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Odd Wisconsin Archive

Constitutional Labor Pains


This week the world watches the people of Iraq try to form a new national government. Here in Wisconsin, we went through a similar phase 160-odd years ago when a rag-tag assemblage of pioneers attempted to invent first a territorial government and then, a decade later, a full-fledged state government. They faced some of the same difficulties we hear about from Baghdad.

For example, in late October 1836 the first territorial representatives met in Belmont, in southwestern Wisconsin. "I find as I anticipated," Henry Baird (1800-1875) wrote in a letter home, "a great want of legal talent... The representation is however, for a new country, by no means despicable, and much superior to my expectations." In another letter written a few days later, he sounds a note we've heard in recent weeks from Baghdad when he fears that "feelings of distrust and jealousy ... may materially interfere with our deliberations" and undermine the whole attempt at forming a viable state. But after a few weeks of shady wheeling and dealing, the capital was located at Madison and the government met there the following summer. This newborn baby called "Wisconsin" learned to crawl and then to walk during the 1830s and 1840s, as squealing pigs beneath the legislative chambers or gunfights by disputing lawmakers occasionally brought proceedings to an unexpected halt.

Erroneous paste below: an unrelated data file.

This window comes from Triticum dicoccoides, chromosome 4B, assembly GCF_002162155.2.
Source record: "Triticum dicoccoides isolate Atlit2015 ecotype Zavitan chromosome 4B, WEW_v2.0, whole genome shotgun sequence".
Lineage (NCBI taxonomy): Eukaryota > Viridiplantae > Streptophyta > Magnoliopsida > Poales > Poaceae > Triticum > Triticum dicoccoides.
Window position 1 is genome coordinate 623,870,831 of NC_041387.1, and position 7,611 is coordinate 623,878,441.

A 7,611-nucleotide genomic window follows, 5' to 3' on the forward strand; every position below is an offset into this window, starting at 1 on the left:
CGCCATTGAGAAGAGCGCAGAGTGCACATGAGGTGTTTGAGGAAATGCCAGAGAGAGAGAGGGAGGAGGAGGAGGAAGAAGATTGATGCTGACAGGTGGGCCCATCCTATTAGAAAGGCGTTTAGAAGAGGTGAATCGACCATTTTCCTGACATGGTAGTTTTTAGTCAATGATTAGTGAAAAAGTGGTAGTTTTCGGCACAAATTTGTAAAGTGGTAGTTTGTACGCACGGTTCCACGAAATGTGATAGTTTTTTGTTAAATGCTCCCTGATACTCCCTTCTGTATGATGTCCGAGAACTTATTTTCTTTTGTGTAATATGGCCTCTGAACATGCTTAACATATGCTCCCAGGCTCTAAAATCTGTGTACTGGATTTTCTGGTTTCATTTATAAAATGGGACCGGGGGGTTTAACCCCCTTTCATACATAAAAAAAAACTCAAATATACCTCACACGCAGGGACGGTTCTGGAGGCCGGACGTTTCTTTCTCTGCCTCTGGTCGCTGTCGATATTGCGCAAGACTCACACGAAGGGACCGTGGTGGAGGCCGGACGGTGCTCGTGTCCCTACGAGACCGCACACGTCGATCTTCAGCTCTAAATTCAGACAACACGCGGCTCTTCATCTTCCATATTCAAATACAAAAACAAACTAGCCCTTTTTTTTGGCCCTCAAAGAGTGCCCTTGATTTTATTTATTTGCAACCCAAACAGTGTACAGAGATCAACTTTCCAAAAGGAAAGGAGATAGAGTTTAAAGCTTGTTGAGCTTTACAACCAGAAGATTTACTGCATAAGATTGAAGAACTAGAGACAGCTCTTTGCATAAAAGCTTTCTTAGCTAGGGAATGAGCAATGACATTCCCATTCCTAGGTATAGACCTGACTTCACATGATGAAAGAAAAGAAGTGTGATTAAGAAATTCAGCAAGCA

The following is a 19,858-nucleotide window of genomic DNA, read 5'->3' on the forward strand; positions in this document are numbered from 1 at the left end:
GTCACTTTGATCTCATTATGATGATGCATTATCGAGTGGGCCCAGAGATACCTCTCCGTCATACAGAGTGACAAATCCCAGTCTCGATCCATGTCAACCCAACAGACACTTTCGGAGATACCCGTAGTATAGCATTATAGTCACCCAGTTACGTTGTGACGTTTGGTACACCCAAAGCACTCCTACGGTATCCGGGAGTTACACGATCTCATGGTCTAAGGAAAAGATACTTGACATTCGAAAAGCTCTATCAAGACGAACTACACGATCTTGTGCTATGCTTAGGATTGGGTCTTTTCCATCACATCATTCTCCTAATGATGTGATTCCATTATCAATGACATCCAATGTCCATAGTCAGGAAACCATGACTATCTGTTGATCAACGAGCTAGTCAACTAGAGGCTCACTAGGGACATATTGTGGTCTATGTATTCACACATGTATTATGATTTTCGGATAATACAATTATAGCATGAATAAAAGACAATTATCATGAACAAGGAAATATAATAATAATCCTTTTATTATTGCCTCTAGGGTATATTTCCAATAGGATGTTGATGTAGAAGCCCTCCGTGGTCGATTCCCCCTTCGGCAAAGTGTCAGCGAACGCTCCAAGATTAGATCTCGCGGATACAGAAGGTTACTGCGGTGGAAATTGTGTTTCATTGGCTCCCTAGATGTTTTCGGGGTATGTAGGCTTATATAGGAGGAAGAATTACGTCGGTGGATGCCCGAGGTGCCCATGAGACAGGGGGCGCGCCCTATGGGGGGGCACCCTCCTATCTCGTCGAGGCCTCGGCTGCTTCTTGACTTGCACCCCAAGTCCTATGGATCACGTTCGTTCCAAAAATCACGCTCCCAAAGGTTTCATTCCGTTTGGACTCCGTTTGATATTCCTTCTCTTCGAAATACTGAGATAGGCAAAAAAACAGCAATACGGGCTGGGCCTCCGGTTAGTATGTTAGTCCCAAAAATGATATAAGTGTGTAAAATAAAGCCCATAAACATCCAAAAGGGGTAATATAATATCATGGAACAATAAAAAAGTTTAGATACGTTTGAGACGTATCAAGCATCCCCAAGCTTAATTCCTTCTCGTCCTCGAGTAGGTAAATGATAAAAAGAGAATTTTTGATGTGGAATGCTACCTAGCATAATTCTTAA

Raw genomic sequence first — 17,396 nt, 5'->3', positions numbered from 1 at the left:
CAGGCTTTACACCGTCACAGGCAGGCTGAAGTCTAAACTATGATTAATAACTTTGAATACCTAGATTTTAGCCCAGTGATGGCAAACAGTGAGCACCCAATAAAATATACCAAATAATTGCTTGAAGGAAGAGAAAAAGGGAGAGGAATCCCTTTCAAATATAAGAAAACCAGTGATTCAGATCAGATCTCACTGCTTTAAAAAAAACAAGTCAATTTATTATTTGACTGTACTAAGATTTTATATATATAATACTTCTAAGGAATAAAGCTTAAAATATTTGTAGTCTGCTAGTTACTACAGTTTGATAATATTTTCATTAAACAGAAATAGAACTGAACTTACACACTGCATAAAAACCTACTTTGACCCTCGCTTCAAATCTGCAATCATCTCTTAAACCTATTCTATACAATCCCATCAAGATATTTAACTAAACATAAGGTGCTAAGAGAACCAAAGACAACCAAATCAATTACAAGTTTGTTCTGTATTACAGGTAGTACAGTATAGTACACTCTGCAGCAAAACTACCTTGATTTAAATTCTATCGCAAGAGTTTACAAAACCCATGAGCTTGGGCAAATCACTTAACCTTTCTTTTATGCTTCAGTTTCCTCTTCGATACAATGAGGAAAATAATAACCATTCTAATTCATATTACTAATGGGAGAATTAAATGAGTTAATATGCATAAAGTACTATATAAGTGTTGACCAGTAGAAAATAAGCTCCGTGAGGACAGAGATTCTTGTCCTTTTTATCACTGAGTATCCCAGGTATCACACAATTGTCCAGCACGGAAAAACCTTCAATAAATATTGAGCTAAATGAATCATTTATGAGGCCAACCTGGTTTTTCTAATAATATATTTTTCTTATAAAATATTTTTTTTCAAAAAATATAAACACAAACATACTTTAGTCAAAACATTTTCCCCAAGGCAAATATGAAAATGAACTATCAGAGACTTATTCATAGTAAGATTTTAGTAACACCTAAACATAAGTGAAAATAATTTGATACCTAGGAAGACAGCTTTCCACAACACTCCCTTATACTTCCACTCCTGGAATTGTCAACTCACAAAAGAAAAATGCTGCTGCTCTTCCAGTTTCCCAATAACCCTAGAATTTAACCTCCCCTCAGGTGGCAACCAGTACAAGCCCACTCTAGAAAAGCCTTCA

When the time came a decade later to draft a state constitution, as happened this year in Iraq, delegates wrangled for weeks to come up with a founding document that would meet everyone's wishes. It wasn't Shiite, Sunni and Kurd but rather Southern lead miner, French fur trader, and Yankee real estate speculator who faced off. The 1846 constitution, whose original manuscript is pictured here, was a utopian document full of absurd notions such as that married women should be allowed to own property or that black residents should be allowed to vote if a popular referendum endorsed the idea. When citizens turned out to vote for or against the new constitution, as they are doing this week in Iraq, the majority rejected such radical propositions and delegates went back to the drawing board. The following year a sanitized constitution that made no mention of women's rights or black suffrage was accepted by voters, and Wisconsin became the thirtieth state.

Inventing a government is no easier in Iraq in 2005 than it was in Wisconsin in 1836 or 1846. Even without a war going on, the process here took years of disputing, compromising, arguing, drafting, editing, redrafting, and voting before Wisconsin took the shape it has today. And in a democracy, of course, that work must be carried on forever as the government is perpetually held accountable to the wishes of its citizens.
:: Posted in Curiosities on October 12, 2005

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